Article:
Experiment: go to the range, find 10 men or women under the age of ~35 with AR-15s. Ask if they play first person shooters. Pretty sure over 75% will say "yes."
I am not an FPS person myself -- I like nethack and freeciv -- but aside from the fact that even violent video games are unambiguously protected by the first amendment, the demographics just can't be ignored.
"but aside from the fact that even violent video games are unambiguously protected by current first amendment jurisprudence"
You wouldn't have to go too far back for your original statement to be iffy or downright false; that said, I don't see this changing in the foreseeable future, but then again the Supremes are never entirely predictable.
7-2 decision seems fairly solid to me. Breyer is being... Breyer (whose judicial philosophy seems to be more of "that's just like your opinion, man..."), and I would say Thomas' dissent is more focused on "in loco parentis" role of the state (in line with his other decisions involving minors) -- which I haven't really noticed amongst other prominent jurists (given Thomas is generally very solid on 1A).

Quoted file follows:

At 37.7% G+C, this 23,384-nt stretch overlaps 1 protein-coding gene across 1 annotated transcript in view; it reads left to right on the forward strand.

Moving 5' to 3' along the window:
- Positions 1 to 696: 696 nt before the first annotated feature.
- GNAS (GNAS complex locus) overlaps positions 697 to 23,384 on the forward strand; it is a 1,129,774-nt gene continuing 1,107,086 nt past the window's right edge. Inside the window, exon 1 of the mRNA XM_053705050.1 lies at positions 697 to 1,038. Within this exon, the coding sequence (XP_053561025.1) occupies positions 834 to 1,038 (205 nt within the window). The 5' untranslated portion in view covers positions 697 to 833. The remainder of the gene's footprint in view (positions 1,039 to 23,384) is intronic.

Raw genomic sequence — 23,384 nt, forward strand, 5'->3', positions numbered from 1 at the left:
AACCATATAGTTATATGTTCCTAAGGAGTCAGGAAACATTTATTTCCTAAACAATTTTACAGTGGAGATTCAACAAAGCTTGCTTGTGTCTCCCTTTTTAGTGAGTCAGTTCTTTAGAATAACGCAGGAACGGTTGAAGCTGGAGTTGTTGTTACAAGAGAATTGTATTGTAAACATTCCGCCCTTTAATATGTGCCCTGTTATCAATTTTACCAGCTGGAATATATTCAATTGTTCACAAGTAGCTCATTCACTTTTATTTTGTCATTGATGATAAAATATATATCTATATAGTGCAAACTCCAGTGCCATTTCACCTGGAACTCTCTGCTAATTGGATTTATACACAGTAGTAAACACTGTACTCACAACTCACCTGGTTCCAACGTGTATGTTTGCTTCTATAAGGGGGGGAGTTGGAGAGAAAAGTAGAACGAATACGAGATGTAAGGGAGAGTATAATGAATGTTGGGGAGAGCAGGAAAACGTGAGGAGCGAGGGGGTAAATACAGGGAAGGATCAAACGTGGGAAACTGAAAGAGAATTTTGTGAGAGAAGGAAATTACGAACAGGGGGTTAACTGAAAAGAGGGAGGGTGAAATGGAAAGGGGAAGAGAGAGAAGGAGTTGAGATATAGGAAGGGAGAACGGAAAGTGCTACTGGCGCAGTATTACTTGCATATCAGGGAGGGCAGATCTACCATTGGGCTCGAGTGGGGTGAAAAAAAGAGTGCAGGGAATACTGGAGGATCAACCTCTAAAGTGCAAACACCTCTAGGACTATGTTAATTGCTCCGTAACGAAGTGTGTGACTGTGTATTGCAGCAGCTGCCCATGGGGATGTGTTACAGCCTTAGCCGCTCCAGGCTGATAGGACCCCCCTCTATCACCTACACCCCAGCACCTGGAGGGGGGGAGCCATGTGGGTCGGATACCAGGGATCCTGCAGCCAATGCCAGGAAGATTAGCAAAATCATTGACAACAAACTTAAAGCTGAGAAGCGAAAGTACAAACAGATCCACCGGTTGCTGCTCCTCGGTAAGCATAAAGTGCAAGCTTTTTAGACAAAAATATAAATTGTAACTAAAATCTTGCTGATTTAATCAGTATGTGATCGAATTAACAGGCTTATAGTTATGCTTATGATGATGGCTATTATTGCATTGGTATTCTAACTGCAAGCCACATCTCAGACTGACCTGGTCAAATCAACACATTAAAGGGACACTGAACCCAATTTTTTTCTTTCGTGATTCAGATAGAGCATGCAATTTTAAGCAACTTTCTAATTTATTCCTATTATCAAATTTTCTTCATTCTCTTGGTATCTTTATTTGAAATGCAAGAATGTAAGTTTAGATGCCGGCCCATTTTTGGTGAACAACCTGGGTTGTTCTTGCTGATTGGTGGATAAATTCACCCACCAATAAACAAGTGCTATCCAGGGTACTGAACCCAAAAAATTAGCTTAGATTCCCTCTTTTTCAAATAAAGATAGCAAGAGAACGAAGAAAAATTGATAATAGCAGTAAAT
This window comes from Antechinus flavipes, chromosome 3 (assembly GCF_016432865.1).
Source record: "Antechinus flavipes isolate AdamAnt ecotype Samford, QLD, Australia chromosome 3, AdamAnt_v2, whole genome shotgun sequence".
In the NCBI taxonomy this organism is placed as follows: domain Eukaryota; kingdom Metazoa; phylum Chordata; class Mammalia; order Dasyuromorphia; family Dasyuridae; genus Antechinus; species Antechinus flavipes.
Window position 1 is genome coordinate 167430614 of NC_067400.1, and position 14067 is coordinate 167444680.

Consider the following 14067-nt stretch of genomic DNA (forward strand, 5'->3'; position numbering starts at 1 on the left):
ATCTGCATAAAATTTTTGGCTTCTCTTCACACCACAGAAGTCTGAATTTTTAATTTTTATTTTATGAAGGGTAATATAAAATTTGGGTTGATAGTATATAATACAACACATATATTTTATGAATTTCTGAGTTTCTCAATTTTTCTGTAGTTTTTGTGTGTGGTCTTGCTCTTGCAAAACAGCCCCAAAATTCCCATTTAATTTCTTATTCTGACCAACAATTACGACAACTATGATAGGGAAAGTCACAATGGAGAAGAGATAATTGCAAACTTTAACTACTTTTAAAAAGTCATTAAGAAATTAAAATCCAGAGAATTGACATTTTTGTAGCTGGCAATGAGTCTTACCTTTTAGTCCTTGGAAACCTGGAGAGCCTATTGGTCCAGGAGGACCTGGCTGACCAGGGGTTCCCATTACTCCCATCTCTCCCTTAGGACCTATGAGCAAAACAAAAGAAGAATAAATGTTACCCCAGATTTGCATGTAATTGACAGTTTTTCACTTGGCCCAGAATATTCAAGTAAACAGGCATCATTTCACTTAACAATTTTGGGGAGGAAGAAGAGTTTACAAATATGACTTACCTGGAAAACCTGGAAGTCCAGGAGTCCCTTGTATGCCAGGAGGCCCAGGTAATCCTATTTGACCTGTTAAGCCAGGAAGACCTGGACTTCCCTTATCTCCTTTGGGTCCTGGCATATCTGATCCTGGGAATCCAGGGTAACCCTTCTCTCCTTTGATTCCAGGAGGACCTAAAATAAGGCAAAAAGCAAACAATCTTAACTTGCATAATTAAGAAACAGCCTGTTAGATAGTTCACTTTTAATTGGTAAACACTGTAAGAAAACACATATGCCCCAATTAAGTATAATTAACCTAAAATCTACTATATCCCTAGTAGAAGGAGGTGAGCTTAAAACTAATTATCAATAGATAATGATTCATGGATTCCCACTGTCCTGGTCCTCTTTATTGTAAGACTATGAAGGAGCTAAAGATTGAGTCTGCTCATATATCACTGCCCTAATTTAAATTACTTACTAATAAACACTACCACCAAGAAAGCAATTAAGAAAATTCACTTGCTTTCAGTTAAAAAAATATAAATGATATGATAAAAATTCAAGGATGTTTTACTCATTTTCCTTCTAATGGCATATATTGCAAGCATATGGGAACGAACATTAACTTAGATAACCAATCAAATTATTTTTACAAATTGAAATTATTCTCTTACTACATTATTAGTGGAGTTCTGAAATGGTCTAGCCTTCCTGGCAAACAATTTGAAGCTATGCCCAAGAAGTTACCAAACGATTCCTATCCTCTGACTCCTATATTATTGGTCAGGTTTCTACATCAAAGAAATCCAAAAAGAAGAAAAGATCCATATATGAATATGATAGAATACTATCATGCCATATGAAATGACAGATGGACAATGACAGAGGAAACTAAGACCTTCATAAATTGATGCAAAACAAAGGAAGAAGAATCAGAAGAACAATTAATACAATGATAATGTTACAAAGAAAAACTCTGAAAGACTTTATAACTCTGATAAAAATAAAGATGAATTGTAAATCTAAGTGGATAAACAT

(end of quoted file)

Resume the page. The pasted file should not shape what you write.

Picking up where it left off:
The law overturned in Brown [originally -- in irony of all ironies -- Schwarzenegger] vs. Entertainment Merchants Association was created by a fellow who is currently better known for gems like these: